Why LARSP?

This month we published Grammatical Profiles: Further Languages of LARSP edited by Martin J. Ball, Paul Fletcher and David Crystal. In this post the editors explain what LARSP is and where it came from.

The questions I’m most often asked about LARSP are about its origin. How did it start? Where did the idea come from? In a word: Why LARSP?

The answer is very simple. It met a basic clinical need and, judging by the papers in this collection, a need that still exists in many parts of the world. It all began a few years after the Department of Linguistic Science was established at the University of Reading in 1965. Nearby was the Royal Berkshire Hospital, and one day Dr Kevin Murphy from the Audiology Unit phoned the Department to ask if we could help. A speech therapist attached to the Unit was working with a three-year-old child with a language delay, and they were discussing how best to treat her. As I was teaching the course on child language acquisition, I volunteered to go and see what was up. I had never met an audiologist or a speech therapist before!

I was both thrilled and disturbed by what I encountered. After observing a therapy session with the little girl, and making notes, I could see what the nature of the language delay was. It was primarily in her grammar, and moreover in specific grammatical areas. I started to describe to the clinicians the issues to do with her clauses and phrases, her verbs (or rather, lack of them) and prepositions, and the places where speech therapy would be most beneficial…and realized after a few minutes that I had lost my listeners. None of them knew enough about English grammar to be able to take my terminology on board and build on my suggestions. At that time, linguistics and its various branches didn’t form a part of any speech therapy training course. That wouldn’t happen until after the government report into speech therapy services in the UK in 1972 (the ‘Quirk Report’).

I said I would write up my observations in a way I hoped would be helpful, and back in the Department drafted a very primitive grammatical assessment procedure. It was clear that it would need to have two dimensions: descriptive, which would identify the grammatical features children acquire; and developmental, which would show the stages through which children acquire them. This, I felt, would meet the clinical need, which was how to get patients from where they are to where they ought to be. In the Department, Paul Fletcher and Mike Garman joined in, and after much discussion and decision-making, and much clinical testing of draft versions, both on children and adults, the chart was finally published in 1976.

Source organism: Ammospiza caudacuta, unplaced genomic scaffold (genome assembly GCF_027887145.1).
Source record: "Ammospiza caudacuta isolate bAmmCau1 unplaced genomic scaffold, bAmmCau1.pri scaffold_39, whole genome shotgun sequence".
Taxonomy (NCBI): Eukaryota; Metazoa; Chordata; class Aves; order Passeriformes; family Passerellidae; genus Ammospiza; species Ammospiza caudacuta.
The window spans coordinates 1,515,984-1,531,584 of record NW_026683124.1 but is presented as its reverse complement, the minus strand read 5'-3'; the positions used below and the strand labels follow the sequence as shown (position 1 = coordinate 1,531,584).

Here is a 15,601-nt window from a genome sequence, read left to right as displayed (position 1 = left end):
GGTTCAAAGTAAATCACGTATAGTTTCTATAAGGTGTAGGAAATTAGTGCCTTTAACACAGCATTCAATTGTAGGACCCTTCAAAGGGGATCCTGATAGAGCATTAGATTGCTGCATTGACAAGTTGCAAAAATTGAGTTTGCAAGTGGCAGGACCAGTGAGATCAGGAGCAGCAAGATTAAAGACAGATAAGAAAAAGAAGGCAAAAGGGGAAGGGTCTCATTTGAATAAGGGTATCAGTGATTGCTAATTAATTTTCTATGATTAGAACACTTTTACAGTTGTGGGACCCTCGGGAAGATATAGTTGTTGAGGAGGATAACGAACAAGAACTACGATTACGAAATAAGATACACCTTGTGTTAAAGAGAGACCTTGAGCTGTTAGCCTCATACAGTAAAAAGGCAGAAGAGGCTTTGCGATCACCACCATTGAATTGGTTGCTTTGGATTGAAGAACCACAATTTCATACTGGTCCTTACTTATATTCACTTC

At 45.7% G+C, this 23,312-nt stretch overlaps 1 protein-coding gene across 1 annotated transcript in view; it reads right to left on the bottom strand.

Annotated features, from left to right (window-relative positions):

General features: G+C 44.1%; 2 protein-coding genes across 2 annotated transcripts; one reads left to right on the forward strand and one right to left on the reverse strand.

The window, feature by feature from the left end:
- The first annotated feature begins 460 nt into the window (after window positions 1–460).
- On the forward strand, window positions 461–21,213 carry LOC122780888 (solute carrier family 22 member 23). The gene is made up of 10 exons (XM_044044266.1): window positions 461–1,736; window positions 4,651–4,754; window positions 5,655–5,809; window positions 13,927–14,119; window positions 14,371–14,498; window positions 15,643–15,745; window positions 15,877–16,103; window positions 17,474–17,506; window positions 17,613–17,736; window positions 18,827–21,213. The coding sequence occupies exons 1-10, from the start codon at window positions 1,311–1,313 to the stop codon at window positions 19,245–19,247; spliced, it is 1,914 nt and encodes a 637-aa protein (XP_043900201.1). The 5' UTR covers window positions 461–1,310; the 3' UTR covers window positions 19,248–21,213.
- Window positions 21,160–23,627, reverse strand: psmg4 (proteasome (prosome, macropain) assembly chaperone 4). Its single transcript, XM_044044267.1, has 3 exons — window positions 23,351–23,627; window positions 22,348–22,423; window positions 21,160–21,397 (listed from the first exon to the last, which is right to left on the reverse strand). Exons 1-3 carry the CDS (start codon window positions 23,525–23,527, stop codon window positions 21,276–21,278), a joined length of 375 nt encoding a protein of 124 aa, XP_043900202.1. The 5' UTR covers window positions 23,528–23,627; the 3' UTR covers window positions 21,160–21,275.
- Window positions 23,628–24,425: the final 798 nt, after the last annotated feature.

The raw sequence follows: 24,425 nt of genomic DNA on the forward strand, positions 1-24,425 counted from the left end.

What to call it? We had learned that the clinical profession was full of acronyms, and we needed a succinct and pronounceable one. LARSP (Language Assessment Remediation and Screening Procedure) ticked both boxes. But why an L for Language and not a G or GR for Grammar? Well, at the time the study of grammar was felt to be at the heart of the study of language, so it seemed appropriate. But there was a more practical reason. We knew that clinicians would in due course say such things as ‘This child has been LARSPed”. Try that sentence out with the L replaced by a G or a GR, and you’ll see why we made our choice!

And now there are 34 full and preliminary versions of LARSP in languages other than English. After all, it is not only English-speaking children who have problems learning language – it is estimated that about 5% of children anywhere will struggle. So over time the idea spread. The development happened quite gradually. The first adaptation was for Hebrew, in 1982, and the later ’80s then saw versions in Welsh and Dutch. Irish soon followed, and since 2000 there has been a steady accumulation in other languages from around the world. The latest volume adds another twelve versions, for languages as different as Slovenian, from the Balkans, and Inuktitut, which is spoken by the Inuit people of the eastern Canadian Arctic.